How to Get

If given the chance

Part 1 of 2: Familiarizing Yourself with the Guidelines


1: Find out if your condition is covered. Each state has a list of conditions that are approved for the use of medical marijuana. Check your state's listing to see if you qualify. If you don't, learn whether or not you can submit a request to the health department for an exception.


2: Understand the registry system. Most states with a medical marijuana program have a registry system that allows law enforcement agents (and in some cases, the public) to verify that an individual is authorized to possess, grow, transport and/or use medical marijuana. This can prevent you from incurring a state-level criminal penalty if you are found using or in possession of marijuana. Keep in mind, use and possession of marijuana is still a criminal act under federal law.


3: Get clear about dispensaries vs caregivers. Most states have a system by which a qualified person can choose to have another person help them grow, acquire or use the marijuana--these people are called caregivers. A few states have authorized dispensaries that sell medical marijuana to people who have been approved to use it and who've named the dispensary as their caregiver.
In some states, a caregiver refers to a person who has been designated by or agreed to assist with a qualified patient's medical use of marijuana. This person must be 18 years of age or older and may need to meet certain guidelines. For example, in some states a caregiver is disqualified if he or she has ever been convicted of a felony drug offense.
States limit the number of caregivers a patient can have and also limit the number of patients a caregiver can serve. Check with your state to learn the relevant guidelines about caregivers.


4: Know your limits. Each state sets limits for how much marijuana a qualified individual or caregiver can possess or grow. For example, Oregon allows for the possession of 24 usable ounces of marijuana and six mature and 18 immature plants. At the other end of the spectrum, Alaska allows for just one usable ounce of marijuana and three mature and three immature plants.Some states prohibit home cultivation of marijuana.


5: Investigate reciprocity agreements. Your medical marijuana ID card is valid in your state only unless the state you are visiting accepts your state's ID card. At present, only Arizona, Delaware, Maine, Michigan and Rhode Island will accept out-of-state medical marijuana cards.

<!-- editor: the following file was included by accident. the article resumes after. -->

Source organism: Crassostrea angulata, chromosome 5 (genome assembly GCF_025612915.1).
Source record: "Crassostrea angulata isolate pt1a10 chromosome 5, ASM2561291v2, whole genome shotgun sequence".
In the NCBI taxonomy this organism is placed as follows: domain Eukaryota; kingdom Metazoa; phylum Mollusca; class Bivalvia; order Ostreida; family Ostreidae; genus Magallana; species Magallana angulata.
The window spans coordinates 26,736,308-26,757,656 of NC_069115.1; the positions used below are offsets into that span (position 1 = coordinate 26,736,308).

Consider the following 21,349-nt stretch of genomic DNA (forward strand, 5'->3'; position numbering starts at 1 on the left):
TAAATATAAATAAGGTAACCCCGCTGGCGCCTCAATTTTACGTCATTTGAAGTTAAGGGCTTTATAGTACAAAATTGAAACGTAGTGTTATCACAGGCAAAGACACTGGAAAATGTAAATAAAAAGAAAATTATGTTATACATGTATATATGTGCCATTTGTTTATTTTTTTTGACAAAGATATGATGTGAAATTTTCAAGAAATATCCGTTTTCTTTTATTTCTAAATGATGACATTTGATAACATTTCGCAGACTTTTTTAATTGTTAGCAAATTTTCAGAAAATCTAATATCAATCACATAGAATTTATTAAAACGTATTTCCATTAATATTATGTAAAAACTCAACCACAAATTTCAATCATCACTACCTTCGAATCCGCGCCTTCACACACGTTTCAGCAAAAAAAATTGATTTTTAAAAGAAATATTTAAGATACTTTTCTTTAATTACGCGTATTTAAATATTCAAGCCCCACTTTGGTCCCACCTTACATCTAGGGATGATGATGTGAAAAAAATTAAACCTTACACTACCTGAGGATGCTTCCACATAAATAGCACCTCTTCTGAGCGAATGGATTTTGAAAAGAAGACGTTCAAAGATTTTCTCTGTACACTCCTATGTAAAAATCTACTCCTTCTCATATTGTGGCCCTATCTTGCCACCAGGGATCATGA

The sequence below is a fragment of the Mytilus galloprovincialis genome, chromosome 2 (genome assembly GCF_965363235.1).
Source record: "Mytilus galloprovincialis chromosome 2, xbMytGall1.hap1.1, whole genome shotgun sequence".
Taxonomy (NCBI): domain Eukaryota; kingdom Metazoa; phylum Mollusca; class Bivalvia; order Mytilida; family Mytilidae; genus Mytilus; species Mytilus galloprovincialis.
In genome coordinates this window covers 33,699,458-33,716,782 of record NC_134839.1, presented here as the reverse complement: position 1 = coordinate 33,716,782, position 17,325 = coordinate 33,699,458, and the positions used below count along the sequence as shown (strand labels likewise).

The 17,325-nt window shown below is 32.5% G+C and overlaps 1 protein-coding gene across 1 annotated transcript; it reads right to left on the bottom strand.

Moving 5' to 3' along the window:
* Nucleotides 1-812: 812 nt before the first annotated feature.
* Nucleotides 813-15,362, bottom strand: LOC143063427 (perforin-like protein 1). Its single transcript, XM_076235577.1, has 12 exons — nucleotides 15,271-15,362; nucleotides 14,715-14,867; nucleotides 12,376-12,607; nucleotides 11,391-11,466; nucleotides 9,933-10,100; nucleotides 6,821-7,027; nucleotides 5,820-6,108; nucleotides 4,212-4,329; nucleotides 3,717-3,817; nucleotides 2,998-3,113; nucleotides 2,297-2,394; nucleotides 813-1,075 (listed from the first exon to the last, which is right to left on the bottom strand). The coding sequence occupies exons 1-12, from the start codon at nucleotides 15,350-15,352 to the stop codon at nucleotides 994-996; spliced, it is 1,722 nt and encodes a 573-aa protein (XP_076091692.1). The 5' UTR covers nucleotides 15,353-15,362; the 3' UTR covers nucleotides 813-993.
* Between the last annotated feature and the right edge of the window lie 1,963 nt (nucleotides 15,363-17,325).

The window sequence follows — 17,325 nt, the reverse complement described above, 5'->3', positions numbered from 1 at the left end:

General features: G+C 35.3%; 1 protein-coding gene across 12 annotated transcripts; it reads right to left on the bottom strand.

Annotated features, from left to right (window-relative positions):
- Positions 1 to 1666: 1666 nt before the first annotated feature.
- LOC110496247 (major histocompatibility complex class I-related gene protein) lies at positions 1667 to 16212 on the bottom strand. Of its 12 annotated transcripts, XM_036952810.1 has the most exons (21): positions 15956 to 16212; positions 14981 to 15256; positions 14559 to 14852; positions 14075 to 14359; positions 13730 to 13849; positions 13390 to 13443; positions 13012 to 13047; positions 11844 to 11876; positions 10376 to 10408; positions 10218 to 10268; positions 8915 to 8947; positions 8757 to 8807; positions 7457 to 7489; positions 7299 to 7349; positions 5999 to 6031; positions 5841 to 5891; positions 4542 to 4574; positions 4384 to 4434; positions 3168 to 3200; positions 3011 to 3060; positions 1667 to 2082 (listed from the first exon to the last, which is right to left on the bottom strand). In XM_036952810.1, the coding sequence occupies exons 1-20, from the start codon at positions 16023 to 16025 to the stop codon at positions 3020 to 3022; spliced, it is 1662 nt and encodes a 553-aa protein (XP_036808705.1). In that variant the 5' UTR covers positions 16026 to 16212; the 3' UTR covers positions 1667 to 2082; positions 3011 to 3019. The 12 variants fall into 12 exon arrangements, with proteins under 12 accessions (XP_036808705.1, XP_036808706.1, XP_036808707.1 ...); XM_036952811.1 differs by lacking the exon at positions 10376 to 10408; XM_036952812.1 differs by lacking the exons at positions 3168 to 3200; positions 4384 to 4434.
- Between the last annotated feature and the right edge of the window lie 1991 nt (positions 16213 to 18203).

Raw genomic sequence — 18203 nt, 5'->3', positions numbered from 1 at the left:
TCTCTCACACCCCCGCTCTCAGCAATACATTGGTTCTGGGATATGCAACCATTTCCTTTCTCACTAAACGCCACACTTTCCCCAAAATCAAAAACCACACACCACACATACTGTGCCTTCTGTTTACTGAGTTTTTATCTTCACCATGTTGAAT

Part 2 of 2: Securing Your ID Card


1: Start with a government-issued piece of identification. You may use your driver's license, Social Security card or your passport. If you are under age, you must bring your birth certificate and a consent letter from your parents stating that they allow you to obtain medical ID card for your medical condition.


2: Provide proof of your county residency. Medical marijuana ID cards are typically issued at the county level; therefore, you must show proof of residence in your county. You can use your driver's license if the address is current or a current mortgage payment receipt or any personal bill under your name that bears the address of the county.


3: Get written documentation from your doctor. This is the most important thing you have to secure before you can get a medicinal marijuana ID card. In some cases, your doctor must write a letter attesting to your medical condition and recommending that the use of marijuana would be appropriate for treatment. In other cases, your physician will have to complete and sign a short medical records form to be submitted to the county.


4: Complete an application form. You may need to complete a basic application form to enroll or renew your enrollment in a medical marijuana program. Minors or those who are unable to make their own medical decisions must have the form completed by a parent, guardian or conservator. Primary caregivers may also receive a card; there will be a section of the application for them to complete.


5: Prepare payment. There are fees associated with obtaining a medical marijuana card; typically, you must pay administrative fees to both the county and the state. Some states will charge a reduced fee to patients if they receive Medicaid benefits, Social Security Disability, or other supplemental income or are part of other state-aid programs. Full fees can range from $100 to $250. Check the guidelines for your area to learn the exact costs.


6: Submit your materials. In some cases you can bring your documentation and fee to your county health department. In other cases, you must mail everything off to your state's health department. In other states still, the application process is done entirely online. Whatever the case, double check that you have filled out all of the paperwork completely and accurately, provided copies or originals of all necessary documentation and made your check or money order payable to the appropriate government office.


7: Wait for your card to arrive. It could take a matter of days (Arizona says applicants will receive their card in approximately 10 days) to several weeks (Colorado lists a four- to six-week waiting period to receive a card).You must present your ID card at a dispensary to purchase medical marijuana.
by swipe-inc | 2015-05-26 20:05 | News